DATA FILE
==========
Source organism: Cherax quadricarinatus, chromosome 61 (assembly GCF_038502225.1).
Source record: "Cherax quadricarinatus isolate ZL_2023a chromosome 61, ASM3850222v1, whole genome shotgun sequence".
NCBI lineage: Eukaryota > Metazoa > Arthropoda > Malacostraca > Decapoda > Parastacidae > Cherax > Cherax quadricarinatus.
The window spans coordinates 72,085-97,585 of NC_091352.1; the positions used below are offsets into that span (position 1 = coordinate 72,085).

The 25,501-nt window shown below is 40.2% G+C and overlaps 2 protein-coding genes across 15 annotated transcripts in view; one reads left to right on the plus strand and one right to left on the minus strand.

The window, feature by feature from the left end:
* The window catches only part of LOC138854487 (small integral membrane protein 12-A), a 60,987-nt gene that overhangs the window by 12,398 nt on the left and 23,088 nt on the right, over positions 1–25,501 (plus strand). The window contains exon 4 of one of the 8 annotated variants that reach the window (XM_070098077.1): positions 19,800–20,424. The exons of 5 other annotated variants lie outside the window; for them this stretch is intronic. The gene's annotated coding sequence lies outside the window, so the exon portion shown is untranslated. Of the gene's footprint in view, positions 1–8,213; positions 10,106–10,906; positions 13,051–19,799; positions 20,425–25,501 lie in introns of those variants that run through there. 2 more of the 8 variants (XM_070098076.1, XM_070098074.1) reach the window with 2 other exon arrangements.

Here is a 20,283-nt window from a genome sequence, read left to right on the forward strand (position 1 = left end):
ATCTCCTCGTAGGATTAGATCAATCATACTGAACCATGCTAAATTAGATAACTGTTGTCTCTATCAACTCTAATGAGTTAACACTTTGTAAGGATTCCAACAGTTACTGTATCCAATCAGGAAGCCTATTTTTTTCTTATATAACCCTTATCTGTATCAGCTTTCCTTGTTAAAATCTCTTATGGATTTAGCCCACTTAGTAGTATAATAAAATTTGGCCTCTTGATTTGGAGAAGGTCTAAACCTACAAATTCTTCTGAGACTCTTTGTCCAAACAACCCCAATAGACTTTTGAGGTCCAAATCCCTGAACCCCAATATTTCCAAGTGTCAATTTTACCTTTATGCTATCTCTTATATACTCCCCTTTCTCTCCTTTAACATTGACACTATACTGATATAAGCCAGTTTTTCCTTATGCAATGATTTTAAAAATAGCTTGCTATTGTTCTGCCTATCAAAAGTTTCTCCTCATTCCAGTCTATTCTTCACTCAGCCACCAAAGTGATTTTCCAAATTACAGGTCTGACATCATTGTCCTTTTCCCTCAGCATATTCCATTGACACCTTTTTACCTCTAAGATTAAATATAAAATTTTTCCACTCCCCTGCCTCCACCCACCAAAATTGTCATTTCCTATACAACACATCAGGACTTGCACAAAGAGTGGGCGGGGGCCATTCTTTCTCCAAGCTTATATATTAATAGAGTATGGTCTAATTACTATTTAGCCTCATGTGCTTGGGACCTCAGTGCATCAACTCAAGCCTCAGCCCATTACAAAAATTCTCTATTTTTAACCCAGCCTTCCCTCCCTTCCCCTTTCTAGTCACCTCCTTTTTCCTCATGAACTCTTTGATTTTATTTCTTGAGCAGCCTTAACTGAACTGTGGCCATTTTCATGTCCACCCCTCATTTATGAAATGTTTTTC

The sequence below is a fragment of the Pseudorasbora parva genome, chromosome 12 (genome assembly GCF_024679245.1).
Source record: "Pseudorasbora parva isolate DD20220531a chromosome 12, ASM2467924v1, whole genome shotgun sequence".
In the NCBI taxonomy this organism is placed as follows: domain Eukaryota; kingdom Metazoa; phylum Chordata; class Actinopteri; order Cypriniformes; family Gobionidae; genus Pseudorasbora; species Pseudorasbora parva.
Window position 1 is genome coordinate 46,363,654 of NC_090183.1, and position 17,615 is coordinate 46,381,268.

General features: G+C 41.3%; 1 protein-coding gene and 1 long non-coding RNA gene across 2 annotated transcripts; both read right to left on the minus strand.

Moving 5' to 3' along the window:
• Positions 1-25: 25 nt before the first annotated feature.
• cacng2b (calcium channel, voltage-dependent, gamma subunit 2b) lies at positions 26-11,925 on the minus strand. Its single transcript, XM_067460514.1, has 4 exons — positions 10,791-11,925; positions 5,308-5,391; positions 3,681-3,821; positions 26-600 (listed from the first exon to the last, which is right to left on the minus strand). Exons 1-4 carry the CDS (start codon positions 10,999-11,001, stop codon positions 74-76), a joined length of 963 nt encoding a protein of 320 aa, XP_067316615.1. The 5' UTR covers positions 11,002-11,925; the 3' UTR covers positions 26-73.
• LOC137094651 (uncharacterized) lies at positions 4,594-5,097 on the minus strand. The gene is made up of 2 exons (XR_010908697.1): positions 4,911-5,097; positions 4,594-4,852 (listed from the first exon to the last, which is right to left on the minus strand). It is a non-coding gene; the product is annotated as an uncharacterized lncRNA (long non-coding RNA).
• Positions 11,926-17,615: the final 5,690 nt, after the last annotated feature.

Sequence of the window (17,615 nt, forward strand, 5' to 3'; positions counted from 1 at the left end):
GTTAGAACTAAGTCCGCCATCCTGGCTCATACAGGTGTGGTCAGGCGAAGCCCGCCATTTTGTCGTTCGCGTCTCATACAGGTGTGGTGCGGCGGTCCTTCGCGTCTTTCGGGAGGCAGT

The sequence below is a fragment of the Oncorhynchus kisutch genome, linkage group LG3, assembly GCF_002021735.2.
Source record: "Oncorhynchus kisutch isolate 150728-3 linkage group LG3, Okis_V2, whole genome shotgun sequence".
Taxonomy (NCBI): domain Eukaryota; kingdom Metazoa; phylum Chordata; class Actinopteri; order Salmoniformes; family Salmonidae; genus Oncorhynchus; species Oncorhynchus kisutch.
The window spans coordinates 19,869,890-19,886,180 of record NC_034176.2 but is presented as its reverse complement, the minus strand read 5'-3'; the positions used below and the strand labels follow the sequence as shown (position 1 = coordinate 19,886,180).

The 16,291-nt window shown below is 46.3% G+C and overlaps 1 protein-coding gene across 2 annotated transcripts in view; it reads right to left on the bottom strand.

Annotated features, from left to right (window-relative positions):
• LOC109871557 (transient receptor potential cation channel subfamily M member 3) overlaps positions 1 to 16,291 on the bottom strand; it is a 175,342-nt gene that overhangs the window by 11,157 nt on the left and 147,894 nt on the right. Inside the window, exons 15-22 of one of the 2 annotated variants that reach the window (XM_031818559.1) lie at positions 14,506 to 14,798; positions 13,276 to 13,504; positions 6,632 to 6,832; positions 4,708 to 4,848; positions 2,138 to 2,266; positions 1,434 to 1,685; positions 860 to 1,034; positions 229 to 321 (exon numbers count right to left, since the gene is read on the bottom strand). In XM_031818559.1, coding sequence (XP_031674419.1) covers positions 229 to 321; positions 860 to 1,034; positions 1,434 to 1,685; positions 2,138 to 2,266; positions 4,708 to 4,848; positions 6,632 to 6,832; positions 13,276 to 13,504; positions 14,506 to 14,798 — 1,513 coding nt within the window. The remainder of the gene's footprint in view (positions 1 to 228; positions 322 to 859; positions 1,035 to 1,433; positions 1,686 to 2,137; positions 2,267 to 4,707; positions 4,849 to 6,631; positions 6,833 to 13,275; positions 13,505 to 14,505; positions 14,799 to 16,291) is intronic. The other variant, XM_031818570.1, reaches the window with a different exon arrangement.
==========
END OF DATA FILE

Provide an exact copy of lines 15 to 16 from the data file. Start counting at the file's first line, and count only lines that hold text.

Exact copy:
Moving 5' to 3' along the window:
• Positions 1-25: 25 nt before the first annotated feature.